Creating advocates for history through the stories of greater Los Angeles.
by Paul R. Spitzzeri
With the release of the inventory of the Temple and Workman bank taking place on the morning of 4 February 1876, each of the three daily newspapers in Los Angeles, the Express, the Herald, and the Star published nearly complete details based on what assignees Edward F. Spence and Daniel Freeman compiled in their over 80-page document.
The information provided included the bank’s assets and those of its owners, F.P.F. Temple and William Workman, individually, along with holders of certificates of deposit, cash depositors, those who had overdrafts, bills payable and bills receivable, and more.
With regards to who had invested in the bank, cash depositors numbered some 400 persons. John E. Hollenbeck, who’d just moved to Los Angeles from Central America, where he’d been a highly successful businessman for a quarter century, placed $20,000 in the bank upon his arrival in town. Hollenbeck, who went to invest heavily in Boyle Heights, downtown Los Angeles (where his Hollenbeck Block and Hotel were built), and on John Rowland’s share of Rancho La Puente in present West Covina and Covina, was only topped in dollar value of deposits by one other entity.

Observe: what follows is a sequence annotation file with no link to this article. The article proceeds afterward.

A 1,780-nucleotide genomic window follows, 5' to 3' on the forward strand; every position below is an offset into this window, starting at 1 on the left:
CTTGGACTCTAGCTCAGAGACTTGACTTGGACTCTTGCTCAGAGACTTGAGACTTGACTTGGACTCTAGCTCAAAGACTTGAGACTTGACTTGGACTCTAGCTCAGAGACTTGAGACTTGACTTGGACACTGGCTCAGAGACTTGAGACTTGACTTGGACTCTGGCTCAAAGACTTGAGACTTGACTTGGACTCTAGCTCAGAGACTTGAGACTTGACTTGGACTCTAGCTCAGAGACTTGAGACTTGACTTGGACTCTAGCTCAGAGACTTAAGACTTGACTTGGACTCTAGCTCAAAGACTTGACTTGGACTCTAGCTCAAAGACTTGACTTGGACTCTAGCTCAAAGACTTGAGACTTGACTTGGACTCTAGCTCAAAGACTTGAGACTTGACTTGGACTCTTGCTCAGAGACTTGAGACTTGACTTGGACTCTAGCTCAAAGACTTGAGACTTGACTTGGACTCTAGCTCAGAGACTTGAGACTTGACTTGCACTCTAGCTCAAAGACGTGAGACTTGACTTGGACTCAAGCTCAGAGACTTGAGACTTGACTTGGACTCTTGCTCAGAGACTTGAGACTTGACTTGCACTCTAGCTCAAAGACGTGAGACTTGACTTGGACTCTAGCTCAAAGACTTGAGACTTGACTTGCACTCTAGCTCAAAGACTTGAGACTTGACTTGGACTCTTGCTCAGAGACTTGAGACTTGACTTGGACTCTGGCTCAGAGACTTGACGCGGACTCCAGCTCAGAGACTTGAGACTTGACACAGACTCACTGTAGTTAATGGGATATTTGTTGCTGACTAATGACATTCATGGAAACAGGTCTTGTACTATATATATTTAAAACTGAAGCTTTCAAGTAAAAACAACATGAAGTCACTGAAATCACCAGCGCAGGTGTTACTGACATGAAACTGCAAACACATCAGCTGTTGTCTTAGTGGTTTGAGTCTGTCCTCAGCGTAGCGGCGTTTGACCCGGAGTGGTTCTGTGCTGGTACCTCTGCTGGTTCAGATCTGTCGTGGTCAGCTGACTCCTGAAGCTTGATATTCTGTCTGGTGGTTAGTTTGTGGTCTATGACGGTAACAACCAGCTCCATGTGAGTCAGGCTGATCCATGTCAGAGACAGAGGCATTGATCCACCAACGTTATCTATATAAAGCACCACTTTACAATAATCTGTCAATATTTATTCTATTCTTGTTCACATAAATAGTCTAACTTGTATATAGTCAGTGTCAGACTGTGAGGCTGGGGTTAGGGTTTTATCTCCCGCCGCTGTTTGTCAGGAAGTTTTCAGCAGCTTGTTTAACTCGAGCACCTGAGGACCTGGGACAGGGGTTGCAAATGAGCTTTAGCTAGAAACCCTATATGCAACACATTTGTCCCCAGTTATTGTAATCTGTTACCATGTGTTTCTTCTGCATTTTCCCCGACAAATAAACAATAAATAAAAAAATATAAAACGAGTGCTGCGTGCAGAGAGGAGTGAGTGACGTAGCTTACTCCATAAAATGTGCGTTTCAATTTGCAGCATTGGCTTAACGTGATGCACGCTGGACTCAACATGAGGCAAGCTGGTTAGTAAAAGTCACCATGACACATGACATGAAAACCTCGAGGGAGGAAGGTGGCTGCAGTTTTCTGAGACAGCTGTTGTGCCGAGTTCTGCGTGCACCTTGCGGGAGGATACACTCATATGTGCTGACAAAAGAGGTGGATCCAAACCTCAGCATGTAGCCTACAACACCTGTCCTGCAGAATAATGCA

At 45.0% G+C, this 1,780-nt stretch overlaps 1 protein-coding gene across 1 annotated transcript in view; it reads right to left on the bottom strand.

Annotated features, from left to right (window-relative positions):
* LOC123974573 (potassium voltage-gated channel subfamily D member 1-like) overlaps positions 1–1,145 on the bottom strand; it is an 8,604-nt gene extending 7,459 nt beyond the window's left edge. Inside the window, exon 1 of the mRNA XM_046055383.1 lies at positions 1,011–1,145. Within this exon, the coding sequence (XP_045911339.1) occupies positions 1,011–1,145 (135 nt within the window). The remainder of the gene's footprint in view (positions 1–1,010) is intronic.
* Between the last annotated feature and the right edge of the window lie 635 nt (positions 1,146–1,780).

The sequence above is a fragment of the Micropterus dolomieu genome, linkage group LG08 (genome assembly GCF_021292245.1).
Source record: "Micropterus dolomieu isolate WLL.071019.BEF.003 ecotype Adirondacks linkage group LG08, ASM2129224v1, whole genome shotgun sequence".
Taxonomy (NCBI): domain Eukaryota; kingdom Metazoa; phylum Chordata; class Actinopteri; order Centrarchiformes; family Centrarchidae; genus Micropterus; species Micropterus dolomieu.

The City of Los Angeles, through its treaurer James J. Mellus, had a little over $23,000, the total of its savings, invested in Temple and Workman, lured to do so by promises of high interest earned by capital projects carried out by the bank’s owners and managers. The third largest depositor was John Jones, who had just under $14,000 invested.
Another major depositor was Arcadia Bandini de Stearns, wife of the late Abel Stearns, an early American resident of Los Angeles. Arcadia, who had nearly $7,000 in the bank, owned her husband’s adobe house, El Palacio, on which the Baker Block, built by her second husband, Robert M. Baker later stood. Baker, who bought some of William Workman’s portion of Rancho La Puente where Walnut is located today, was a developer of Santa Monica and erected there the Hotel Arcadia in honor of his wife.